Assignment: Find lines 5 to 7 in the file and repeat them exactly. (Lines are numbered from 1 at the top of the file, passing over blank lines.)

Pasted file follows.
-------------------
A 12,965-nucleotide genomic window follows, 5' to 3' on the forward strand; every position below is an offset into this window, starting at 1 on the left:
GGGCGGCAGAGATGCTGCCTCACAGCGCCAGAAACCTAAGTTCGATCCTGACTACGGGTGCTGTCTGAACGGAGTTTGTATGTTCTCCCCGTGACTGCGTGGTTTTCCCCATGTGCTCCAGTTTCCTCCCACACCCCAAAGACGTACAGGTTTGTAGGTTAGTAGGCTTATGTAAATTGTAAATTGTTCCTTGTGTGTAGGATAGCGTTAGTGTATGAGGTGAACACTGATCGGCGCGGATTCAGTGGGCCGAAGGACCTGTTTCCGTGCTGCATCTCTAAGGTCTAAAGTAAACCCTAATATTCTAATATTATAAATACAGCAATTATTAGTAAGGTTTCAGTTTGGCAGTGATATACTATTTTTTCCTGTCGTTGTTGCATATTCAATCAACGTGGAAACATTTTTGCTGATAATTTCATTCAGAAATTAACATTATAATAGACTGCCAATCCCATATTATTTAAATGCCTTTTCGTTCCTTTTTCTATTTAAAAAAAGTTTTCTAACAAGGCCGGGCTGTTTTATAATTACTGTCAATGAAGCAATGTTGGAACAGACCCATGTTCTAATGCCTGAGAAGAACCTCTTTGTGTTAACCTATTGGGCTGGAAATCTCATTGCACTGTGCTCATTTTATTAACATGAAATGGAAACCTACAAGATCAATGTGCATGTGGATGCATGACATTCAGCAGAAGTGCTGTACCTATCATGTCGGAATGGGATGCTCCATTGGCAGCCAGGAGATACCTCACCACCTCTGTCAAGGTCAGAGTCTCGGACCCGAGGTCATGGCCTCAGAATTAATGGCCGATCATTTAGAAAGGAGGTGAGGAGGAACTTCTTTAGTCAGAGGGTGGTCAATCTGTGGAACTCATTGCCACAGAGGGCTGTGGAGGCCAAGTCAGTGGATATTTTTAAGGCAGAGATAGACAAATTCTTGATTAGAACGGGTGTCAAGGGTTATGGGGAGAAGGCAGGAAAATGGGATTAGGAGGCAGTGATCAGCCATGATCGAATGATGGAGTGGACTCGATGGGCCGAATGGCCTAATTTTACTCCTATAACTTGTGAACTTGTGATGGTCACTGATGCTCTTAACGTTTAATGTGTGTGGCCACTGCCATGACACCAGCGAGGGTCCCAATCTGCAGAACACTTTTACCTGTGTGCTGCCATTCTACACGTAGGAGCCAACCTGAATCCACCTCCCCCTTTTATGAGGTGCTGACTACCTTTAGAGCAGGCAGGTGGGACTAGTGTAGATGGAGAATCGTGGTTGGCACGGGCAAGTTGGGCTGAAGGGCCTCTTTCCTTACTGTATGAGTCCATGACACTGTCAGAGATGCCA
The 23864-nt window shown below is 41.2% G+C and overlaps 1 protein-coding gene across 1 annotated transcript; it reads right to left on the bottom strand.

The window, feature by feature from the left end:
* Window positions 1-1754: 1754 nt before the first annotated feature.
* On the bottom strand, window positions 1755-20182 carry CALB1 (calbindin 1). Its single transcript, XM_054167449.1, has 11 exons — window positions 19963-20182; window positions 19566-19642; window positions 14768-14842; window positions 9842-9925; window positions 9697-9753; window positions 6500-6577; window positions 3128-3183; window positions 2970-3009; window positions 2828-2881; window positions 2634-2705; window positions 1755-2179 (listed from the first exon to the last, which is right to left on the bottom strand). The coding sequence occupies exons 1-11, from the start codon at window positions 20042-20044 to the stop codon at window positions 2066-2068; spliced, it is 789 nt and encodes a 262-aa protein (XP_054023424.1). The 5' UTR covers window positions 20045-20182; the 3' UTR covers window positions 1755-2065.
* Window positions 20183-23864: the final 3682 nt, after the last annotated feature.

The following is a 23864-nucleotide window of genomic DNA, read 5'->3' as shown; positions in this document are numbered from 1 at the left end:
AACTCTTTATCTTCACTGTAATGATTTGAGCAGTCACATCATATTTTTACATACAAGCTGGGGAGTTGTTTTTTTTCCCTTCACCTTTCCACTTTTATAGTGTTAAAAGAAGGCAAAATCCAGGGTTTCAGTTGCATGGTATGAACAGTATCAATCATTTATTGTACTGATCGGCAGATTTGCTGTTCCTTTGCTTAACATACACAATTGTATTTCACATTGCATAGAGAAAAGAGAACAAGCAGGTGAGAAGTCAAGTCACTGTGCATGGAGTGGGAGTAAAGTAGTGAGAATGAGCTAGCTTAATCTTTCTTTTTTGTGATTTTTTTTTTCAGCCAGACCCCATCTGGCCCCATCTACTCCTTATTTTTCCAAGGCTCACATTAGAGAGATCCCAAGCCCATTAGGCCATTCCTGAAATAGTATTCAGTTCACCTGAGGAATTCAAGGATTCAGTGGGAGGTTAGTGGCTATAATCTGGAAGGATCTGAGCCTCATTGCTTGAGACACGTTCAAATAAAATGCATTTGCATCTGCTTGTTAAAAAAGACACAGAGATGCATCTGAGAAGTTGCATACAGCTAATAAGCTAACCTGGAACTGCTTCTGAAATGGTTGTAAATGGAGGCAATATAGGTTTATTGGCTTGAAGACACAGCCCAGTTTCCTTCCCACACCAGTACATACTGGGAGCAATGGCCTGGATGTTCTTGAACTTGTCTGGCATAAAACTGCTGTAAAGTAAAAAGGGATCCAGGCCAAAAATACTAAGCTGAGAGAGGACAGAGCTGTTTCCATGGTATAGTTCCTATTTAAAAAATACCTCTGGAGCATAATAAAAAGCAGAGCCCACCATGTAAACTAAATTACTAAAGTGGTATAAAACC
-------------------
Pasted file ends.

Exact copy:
* Window positions 1-1754: 1754 nt before the first annotated feature.
* On the bottom strand, window positions 1755-20182 carry CALB1 (calbindin 1). Its single transcript, XM_054167449.1, has 11 exons — window positions 19963-20182; window positions 19566-19642; window positions 14768-14842; window positions 9842-9925; window positions 9697-9753; window positions 6500-6577; window positions 3128-3183; window positions 2970-3009; window positions 2828-2881; window positions 2634-2705; window positions 1755-2179 (listed from the first exon to the last, which is right to left on the bottom strand). The coding sequence occupies exons 1-11, from the start codon at window positions 20042-20044 to the stop codon at window positions 2066-2068; spliced, it is 789 nt and encodes a 262-aa protein (XP_054023424.1). The 5' UTR covers window positions 20045-20182; the 3' UTR covers window positions 1755-2065.
* Window positions 20183-23864: the final 3682 nt, after the last annotated feature.